A White House spokesman, John F. Kirby, said, “We’ll see what they come out of this meeting talking about.” Calling the Beijing-Moscow alliance a “marriage of convenience”, he said arming Russia would run counter to Mr Xi’s public statements that China wants peace.

For Mr. Putin, Mr. Xi’s visit is also an opportunity to ease tensions over the killing of nine Chinese nationals at a gold mine in the Central African Republic, which Mr. Xi has condemned. There are competing claims on who was responsible, but some blame a group of Russian mercenaries,

Talks by Mr. Xi and Mr. Putin will continue on Tuesday, when they will be joined by larger delegations of government officials. They also plan to address the media and host a state banquet attended by Russian business leaders.

The two men have met about 40 times since Mr. Xi became the national leader, but while they have made the partnership deeper than ever, the war disrupted their relationship, even as it deepened Russia’s reliance on China for trade and diplomatic support.

The war has been a source of instability for Beijing, damaging Chinese relations with European countries. It has also amplified global economic and energy tensions at a time when Mr. Xi wants to focus on China’s post-pandemic economic reconstruction.

In recent weeks, Xi has tried to reassert China’s global role after its self-imposed pandemic isolation. Beijing has cast itself as a potential peace broker, arranging talks that led to a meaningful deal this month between Saudi Arabia and Iran and releasing its overarching 12-point framework for ending the fighting.

Ukrainian President Volodymyr Zelensky has said he would welcome the opportunity to speak with Mr. Xi, but it is unclear whether the leaders intend to speak.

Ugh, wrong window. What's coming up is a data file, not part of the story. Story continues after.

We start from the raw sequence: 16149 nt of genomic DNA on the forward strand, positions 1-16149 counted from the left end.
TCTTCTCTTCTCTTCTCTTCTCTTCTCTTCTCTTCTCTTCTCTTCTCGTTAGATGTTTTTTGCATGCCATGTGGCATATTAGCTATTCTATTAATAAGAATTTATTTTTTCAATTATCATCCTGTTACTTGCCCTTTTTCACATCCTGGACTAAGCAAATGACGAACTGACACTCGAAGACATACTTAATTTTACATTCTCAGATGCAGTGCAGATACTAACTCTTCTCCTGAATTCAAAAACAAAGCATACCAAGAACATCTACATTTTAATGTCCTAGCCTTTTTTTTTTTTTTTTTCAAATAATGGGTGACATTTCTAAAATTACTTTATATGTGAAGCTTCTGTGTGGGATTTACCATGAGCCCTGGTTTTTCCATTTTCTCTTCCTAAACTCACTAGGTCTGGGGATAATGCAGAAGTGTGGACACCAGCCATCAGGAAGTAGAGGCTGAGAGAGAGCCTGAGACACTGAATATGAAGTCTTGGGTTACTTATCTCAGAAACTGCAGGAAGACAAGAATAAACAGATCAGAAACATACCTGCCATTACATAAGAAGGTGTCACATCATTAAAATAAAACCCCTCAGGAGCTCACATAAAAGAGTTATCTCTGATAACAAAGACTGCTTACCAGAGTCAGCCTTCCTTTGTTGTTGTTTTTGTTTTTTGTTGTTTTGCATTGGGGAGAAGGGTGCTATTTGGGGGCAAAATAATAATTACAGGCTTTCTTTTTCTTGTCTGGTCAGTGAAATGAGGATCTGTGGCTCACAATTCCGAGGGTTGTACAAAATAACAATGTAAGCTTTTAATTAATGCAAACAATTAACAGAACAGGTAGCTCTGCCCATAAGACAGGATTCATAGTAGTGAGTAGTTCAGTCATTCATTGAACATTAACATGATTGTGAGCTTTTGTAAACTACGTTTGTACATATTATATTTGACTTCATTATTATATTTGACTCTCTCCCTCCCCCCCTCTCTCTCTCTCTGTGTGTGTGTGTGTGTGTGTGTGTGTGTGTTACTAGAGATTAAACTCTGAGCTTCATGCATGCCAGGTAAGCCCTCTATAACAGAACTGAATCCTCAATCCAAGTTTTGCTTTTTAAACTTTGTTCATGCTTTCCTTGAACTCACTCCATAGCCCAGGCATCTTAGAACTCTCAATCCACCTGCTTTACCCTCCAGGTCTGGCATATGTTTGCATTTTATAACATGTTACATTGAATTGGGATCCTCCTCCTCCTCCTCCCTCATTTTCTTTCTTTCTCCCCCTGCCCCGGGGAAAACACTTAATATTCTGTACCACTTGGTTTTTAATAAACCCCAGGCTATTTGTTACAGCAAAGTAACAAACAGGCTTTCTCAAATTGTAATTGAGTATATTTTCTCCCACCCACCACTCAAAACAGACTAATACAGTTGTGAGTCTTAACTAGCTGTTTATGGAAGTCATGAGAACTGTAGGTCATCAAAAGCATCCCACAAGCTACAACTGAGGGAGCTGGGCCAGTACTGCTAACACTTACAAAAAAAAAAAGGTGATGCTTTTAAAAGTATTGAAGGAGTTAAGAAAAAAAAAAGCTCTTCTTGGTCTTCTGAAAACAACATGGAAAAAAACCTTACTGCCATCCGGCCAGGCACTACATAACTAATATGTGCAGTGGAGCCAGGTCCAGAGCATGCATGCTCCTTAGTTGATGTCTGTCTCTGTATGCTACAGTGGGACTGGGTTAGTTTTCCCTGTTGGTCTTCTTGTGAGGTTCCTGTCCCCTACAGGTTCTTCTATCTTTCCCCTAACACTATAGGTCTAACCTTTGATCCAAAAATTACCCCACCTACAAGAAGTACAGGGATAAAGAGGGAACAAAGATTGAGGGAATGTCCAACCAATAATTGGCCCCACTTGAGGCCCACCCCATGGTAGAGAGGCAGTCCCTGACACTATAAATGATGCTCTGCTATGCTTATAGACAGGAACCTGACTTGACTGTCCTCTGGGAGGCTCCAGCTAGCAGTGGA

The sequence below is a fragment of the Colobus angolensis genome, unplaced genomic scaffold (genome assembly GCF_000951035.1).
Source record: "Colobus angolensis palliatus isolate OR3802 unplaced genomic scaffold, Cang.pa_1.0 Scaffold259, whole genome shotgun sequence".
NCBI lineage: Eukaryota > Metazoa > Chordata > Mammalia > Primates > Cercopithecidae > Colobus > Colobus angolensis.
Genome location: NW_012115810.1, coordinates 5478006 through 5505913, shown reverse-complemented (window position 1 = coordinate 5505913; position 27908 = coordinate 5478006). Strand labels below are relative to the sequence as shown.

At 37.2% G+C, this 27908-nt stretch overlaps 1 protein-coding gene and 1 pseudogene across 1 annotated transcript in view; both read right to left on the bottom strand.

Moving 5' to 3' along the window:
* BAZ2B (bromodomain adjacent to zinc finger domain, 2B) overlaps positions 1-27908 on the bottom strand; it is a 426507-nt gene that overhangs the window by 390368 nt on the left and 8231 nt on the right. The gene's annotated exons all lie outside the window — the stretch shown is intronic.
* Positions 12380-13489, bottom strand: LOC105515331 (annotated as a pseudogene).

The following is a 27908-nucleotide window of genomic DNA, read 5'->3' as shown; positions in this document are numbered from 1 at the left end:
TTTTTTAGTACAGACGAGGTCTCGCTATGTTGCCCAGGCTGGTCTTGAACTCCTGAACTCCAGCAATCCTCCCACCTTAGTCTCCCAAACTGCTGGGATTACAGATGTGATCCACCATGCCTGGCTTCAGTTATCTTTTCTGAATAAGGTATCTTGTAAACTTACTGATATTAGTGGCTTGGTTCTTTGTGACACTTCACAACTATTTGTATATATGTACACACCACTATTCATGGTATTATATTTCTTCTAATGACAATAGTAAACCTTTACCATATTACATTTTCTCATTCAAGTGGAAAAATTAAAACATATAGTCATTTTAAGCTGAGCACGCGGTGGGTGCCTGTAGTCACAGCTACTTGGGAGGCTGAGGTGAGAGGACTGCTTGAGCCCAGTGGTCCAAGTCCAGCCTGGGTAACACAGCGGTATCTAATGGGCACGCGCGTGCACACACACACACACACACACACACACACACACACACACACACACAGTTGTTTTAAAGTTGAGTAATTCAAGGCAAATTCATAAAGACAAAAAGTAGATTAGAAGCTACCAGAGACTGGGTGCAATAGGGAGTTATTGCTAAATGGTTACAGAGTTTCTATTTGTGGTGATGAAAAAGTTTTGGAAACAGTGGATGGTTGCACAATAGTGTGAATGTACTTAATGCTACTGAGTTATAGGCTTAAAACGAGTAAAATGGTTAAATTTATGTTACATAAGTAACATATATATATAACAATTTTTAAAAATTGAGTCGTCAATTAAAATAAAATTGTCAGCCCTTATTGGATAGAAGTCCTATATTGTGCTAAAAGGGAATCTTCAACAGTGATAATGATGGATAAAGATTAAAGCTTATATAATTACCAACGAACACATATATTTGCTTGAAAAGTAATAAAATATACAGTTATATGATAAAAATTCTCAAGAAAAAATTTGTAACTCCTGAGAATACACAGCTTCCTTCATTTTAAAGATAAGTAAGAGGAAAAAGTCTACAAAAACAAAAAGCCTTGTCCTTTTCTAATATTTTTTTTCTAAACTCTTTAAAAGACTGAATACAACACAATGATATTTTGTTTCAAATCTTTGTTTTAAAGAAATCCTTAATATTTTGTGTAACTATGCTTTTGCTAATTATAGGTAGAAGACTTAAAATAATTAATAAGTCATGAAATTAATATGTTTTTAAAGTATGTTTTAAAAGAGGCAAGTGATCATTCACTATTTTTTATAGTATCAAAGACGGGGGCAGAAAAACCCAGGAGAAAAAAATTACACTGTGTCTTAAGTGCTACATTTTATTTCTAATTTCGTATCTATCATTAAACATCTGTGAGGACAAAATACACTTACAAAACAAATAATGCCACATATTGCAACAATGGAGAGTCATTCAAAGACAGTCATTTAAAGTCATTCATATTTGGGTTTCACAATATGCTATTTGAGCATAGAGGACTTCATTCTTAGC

Chinese Foreign Minister Qin Gang spoke by phone last week with Ukrainian Foreign Minister Dmytro Kuleba and urged Ukraine and Russia to negotiate. “No matter how great the difficulties and challenges, the door should not be closed to a political solution,” Qin told him, according to the Chinese Foreign Ministry.

But there are formidable obstacles.

Mr Putin, in his Monday article, signaled that Russia would only engage in talks if it retained control of captured territory in eastern and southern Ukraine. The Ukrainian government ruled out ceding territory in exchange for peace.

“The first and main point is the surrender or withdrawal of Russian occupation troops,” Oleksiy Danilov, head of Ukraine’s National Security and Defense Council, said in a statement Monday.

Neither Russian nor Ukrainian forces have shown any slowdown in fighting along the sprawling front. Hundreds of soldiers die or are injured every day on each side, according to military analysts.

Even if China wants to play a role in ending the bloodshed, Mr. Xi is unlikely to put pressure on Mr. Putin, which could jeopardize their wider partnership, many analysts say. Mr Xi sees Beijing’s tie with Moscow as key to offsetting US global dominance.

“Western countries led by the United States have implemented a complete containment, encirclement and suppression of China,” he said in a speech this month.

William Klein, a former US diplomat based in Beijing, said the visit to Moscow “must demonstrate very clearly that China does indeed view Russia as an indispensable strategic partner.”

“Whatever China may think of the war, it sees Russia as a key to creating a counterbalance to American pressure,” said Klein, now a consulting partner for FGS Global. “China should not be expected to recalibrate its core interests because of this war.”

The loss of firm support from Russia could leave China dangerously exposed, Chinese foreign policy experts have argued, even in the wake of Mr Putin’s invasion.

Yang Jiemian, a senior foreign policy researcher in Shanghai, wrote in an assessment last month that while “Russia is constantly weakened to the point where it cannot, will not, or dare not fight the United States and the West, it will eventually leave China facing totally unfavorable strategic circumstances.

Marc Santora contributed reporting from Kyiv, Ukraine, Ivan Nechepurenko from Tbilisi, Georgia, Olivia Wang from Hong Kong, and Michael Crowley And Katie Rogers from Washington.

nytimes Gt